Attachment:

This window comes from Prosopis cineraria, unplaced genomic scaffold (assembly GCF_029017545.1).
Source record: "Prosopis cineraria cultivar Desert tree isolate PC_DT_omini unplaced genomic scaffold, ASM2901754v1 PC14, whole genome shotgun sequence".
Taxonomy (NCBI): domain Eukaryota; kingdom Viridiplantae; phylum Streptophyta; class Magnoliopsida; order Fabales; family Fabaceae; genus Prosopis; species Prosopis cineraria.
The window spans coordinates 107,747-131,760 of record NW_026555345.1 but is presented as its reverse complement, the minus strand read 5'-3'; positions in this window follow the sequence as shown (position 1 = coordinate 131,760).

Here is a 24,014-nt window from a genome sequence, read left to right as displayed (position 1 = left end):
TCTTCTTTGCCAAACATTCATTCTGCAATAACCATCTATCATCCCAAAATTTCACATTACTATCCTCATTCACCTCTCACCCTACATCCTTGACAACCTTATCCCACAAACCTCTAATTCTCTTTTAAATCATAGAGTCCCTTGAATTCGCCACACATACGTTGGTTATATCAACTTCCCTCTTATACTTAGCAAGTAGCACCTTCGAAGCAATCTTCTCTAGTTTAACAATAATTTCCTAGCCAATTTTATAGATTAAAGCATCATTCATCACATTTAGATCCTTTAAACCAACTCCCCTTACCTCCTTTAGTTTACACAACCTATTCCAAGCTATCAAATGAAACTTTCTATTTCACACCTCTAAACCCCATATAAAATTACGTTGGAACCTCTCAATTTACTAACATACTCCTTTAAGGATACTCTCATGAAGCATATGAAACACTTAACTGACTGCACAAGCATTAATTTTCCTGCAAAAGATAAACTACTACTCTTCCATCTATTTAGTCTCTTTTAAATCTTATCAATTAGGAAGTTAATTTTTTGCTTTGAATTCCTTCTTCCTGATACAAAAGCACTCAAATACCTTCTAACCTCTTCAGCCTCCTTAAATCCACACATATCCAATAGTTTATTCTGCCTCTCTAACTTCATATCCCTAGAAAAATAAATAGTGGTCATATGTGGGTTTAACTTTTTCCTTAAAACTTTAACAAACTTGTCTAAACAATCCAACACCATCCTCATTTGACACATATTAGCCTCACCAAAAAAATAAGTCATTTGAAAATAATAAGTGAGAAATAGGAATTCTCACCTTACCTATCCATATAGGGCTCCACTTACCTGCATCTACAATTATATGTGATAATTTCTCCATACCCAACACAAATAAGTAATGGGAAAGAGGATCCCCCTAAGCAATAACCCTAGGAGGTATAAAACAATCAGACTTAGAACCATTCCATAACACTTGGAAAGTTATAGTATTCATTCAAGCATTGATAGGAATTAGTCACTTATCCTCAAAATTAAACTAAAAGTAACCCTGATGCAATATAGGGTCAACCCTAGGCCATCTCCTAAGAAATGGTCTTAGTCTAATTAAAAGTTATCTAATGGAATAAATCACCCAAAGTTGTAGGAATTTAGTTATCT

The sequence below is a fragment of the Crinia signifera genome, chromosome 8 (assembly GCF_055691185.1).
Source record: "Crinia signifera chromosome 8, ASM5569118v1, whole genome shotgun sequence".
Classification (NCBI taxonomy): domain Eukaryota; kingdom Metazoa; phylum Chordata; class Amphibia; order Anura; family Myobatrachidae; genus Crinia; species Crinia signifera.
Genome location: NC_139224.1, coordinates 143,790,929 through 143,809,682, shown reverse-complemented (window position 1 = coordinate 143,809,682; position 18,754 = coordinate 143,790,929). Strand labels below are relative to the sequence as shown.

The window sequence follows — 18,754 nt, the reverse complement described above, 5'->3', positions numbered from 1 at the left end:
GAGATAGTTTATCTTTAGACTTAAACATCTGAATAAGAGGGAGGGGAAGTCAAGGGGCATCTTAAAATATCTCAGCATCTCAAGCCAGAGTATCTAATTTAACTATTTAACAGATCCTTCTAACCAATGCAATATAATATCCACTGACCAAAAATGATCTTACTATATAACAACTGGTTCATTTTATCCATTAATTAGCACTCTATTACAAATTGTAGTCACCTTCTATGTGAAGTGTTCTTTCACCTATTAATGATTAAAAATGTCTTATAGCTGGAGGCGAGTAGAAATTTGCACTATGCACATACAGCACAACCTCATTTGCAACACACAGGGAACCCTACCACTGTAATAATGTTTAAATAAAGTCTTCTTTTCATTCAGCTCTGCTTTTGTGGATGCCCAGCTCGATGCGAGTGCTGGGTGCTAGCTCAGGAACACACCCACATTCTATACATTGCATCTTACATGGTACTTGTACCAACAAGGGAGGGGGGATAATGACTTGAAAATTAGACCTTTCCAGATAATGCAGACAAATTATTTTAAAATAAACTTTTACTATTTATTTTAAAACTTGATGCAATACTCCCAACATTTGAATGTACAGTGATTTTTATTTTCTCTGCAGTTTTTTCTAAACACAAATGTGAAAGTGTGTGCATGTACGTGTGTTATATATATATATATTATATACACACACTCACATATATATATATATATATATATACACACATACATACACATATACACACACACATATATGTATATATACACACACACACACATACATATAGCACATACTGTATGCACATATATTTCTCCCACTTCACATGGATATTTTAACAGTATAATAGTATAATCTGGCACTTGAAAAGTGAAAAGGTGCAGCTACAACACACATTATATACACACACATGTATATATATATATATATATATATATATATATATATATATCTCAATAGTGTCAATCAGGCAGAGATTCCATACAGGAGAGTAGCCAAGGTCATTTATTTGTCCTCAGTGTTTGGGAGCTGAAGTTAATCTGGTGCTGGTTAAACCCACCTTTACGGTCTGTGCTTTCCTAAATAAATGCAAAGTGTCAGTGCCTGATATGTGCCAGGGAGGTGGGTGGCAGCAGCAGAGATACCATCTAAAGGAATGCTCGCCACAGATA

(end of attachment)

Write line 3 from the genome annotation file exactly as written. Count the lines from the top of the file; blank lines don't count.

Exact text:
Taxonomy (NCBI): domain Eukaryota; kingdom Viridiplantae; phylum Streptophyta; class Magnoliopsida; order Fabales; family Fabaceae; genus Prosopis; species Prosopis cineraria.